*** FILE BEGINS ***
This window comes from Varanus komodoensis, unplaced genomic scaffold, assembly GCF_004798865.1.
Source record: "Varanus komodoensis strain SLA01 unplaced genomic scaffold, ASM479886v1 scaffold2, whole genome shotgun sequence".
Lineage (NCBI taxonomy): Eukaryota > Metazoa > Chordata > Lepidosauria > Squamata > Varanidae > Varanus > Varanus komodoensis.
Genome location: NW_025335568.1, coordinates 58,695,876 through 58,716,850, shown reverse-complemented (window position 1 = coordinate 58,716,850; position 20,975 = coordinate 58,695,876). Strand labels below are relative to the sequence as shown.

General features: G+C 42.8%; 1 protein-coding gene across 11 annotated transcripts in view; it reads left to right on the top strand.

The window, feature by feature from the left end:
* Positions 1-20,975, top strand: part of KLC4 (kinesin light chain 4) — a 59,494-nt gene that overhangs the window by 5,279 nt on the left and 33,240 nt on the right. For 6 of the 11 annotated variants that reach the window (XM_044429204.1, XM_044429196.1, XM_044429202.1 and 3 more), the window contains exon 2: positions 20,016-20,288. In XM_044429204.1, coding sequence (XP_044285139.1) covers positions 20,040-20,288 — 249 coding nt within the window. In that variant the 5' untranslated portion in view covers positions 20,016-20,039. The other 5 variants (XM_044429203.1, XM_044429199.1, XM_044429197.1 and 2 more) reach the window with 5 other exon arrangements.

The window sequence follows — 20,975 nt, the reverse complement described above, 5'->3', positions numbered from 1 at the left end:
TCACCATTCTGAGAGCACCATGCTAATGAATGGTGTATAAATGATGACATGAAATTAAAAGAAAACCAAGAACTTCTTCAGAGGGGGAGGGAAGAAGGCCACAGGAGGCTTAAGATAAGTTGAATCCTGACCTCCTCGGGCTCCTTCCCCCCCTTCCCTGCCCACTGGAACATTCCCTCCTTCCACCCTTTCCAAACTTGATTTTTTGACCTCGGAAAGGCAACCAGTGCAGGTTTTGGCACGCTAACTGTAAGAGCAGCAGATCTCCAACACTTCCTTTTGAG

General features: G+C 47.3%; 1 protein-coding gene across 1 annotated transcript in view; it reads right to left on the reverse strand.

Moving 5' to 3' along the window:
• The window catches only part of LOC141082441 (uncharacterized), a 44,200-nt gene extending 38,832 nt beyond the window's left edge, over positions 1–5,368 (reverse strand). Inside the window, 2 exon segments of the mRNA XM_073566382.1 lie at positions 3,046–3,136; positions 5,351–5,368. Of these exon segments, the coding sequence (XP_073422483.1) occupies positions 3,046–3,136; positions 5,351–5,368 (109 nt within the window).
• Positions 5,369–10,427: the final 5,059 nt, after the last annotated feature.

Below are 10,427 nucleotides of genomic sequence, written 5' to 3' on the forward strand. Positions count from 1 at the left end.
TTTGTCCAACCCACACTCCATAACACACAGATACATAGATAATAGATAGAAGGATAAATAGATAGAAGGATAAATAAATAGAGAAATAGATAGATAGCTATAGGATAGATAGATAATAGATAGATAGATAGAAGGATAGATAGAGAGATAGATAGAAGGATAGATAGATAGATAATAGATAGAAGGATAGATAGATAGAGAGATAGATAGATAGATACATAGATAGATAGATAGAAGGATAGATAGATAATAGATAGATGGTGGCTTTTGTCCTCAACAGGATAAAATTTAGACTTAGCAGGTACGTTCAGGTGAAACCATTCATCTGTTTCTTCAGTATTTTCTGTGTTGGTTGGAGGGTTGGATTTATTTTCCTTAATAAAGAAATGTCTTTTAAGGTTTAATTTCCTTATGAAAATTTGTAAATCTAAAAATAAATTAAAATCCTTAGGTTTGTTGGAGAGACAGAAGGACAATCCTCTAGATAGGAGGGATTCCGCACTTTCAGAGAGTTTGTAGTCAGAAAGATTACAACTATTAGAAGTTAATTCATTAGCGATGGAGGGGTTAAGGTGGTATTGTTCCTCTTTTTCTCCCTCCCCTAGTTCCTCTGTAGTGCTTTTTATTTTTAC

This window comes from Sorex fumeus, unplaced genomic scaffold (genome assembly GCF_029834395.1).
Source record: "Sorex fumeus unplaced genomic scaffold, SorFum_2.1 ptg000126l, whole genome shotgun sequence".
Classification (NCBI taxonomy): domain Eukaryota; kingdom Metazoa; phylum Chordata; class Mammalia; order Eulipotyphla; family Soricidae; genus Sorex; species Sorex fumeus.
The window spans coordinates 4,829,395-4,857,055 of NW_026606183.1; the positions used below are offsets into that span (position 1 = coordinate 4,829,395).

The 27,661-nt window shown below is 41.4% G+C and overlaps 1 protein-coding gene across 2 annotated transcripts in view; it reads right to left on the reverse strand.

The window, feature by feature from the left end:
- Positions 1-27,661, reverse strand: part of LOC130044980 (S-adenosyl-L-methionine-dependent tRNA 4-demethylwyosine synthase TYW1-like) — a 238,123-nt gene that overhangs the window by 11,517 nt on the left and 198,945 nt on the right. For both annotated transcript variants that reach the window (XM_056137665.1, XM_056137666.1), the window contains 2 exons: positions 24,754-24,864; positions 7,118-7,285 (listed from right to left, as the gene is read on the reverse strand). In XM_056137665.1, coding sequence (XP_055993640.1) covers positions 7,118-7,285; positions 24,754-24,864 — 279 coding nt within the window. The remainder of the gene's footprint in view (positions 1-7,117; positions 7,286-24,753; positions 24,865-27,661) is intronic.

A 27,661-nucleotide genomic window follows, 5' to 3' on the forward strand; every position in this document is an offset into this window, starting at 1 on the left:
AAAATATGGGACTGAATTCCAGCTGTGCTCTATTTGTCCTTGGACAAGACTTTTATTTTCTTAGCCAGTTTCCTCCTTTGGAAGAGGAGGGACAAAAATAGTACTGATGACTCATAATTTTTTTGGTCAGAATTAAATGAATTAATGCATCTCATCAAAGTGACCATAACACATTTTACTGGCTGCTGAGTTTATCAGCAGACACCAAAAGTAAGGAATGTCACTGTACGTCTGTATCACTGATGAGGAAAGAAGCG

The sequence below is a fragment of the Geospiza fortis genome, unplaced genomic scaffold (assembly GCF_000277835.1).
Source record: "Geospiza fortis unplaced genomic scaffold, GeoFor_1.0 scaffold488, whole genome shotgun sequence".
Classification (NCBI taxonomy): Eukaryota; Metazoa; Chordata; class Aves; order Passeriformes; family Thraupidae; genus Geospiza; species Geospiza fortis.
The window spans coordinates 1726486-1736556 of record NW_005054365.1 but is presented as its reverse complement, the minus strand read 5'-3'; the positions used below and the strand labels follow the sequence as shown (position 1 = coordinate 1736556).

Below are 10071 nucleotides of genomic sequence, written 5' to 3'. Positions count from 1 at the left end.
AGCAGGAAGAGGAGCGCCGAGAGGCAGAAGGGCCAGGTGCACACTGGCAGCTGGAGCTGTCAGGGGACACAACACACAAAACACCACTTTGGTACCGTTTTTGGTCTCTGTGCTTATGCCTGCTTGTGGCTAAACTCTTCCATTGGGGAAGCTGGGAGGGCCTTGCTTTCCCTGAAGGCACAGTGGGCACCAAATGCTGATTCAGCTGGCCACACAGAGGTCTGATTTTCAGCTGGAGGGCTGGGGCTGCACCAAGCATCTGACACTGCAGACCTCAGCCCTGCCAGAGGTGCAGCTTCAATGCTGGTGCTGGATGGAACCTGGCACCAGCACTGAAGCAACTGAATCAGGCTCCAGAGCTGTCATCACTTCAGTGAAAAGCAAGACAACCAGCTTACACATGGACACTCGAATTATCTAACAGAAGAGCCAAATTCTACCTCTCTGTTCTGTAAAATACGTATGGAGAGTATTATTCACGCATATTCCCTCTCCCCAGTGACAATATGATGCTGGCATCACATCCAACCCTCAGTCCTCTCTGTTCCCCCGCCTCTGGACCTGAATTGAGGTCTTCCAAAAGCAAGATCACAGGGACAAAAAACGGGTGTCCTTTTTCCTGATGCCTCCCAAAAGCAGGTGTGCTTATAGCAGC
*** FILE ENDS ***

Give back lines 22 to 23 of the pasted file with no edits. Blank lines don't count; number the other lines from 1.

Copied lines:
- Positions 1-27,661, reverse strand: part of LOC130044980 (S-adenosyl-L-methionine-dependent tRNA 4-demethylwyosine synthase TYW1-like) — a 238,123-nt gene that overhangs the window by 11,517 nt on the left and 198,945 nt on the right. For both annotated transcript variants that reach the window (XM_056137665.1, XM_056137666.1), the window contains 2 exons: positions 24,754-24,864; positions 7,118-7,285 (listed from right to left, as the gene is read on the reverse strand). In XM_056137665.1, coding sequence (XP_055993640.1) covers positions 7,118-7,285; positions 24,754-24,864 — 279 coding nt within the window. The remainder of the gene's footprint in view (positions 1-7,117; positions 7,286-24,753; positions 24,865-27,661) is intronic.

A 27,661-nucleotide genomic window follows, 5' to 3' on the forward strand; every position in this document is an offset into this window, starting at 1 on the left: